So it’s really this broader notion of CRM that we mean by customer management.

Take me back if you could to those early days and briefly how you merged the Amdocs and Clarify product lines and set the stage for the future.  What were the most important enhancements you made?

Well, when Amdocs acquired Clarify, one of the first things we did was integrate our CRM system with billing, and that made sense since the vast majority of incoming calls were billing inquiries anyway.

Another important area was to provide a unified agent desktop.  The backend systems are quite complex at a large carrier.  They’ve gone through several mergers and acquisitions, for example, and they’ve had to consolidate their lines of business and so on.  So providing an overlay application on top of their operations is quite valuable.

If I’m an AT&T, I want to be able to support customers across many services — U-verse, wireless, broadband, and residential phone so I can better manage that.  There may be many legacy billing and ordering systems in the background, and you’d like to manage those in an integrated way.  So that was another key initiative of ours: pulling back-end data together so people have that  information at their disposal.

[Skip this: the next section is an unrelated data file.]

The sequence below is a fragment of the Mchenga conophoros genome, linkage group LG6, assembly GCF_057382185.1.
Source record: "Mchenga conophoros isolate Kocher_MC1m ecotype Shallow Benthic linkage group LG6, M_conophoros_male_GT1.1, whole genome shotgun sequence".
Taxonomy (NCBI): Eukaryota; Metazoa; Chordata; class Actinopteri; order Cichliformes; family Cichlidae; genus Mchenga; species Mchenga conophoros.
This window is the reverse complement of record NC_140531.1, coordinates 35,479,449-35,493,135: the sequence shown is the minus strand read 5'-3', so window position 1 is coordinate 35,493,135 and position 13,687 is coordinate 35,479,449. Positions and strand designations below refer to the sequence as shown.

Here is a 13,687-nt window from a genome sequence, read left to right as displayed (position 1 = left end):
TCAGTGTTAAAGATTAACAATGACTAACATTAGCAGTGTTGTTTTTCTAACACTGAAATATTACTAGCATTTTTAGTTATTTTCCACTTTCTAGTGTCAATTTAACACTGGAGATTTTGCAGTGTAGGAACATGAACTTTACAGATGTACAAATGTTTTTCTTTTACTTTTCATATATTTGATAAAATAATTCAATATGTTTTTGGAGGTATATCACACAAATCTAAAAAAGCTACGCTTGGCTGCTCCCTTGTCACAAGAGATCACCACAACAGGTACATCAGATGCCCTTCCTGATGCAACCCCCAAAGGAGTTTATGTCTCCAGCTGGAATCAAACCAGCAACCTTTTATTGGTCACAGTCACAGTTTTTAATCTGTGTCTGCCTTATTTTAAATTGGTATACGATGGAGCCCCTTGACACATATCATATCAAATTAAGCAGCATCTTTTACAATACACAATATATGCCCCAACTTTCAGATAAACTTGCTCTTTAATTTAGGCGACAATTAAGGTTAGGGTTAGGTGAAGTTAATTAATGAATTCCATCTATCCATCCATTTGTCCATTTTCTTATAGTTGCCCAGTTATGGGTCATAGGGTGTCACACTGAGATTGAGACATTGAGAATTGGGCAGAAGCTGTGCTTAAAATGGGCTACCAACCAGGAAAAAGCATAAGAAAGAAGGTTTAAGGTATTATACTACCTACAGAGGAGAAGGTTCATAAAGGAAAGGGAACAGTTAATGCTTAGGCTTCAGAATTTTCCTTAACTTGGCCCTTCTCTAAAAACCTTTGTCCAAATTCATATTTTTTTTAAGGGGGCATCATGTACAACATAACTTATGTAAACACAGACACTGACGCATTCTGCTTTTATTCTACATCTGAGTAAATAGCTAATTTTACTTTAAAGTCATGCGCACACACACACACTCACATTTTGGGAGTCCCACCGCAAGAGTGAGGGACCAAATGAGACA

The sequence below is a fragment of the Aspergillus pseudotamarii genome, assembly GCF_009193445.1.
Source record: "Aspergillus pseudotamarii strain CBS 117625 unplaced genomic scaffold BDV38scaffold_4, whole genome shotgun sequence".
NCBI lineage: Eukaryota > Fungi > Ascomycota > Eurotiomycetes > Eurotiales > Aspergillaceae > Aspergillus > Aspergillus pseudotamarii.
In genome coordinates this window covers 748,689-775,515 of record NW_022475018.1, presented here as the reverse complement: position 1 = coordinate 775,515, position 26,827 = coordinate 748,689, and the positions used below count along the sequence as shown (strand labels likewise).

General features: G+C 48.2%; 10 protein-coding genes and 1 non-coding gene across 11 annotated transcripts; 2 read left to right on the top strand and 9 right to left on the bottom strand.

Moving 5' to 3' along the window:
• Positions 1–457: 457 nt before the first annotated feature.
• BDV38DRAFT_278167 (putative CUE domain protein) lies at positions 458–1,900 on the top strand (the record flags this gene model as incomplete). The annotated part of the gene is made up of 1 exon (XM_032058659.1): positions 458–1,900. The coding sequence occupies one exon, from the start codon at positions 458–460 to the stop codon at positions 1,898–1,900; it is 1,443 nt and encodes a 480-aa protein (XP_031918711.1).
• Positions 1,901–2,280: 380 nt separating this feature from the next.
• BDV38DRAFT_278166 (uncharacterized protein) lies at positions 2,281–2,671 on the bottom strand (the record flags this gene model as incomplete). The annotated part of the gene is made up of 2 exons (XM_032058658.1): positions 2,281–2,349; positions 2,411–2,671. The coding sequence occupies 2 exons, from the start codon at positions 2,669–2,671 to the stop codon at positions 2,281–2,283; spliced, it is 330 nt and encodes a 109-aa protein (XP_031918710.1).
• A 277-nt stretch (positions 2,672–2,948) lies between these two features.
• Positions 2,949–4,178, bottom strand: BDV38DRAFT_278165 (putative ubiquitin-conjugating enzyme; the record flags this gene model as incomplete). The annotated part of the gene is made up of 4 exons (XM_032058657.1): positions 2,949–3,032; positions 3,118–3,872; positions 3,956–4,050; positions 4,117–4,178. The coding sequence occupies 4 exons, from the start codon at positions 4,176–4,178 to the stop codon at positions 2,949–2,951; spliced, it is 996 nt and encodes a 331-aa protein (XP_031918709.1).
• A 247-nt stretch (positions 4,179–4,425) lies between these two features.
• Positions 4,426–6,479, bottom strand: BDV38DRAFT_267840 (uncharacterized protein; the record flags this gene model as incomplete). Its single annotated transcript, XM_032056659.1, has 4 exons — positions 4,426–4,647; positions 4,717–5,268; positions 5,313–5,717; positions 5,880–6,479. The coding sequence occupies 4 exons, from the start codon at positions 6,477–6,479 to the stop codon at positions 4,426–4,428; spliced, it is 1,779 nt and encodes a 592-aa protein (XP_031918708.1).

From a technical standpoint, what’s involved in setting up one of these unified desktops?

The technical key to it all is having an agent online using a multi-tabbed portal that launches multiple applications within it.  For example, my opening home tab might show basic information about the customer — where she lives and how long she’s been a customer.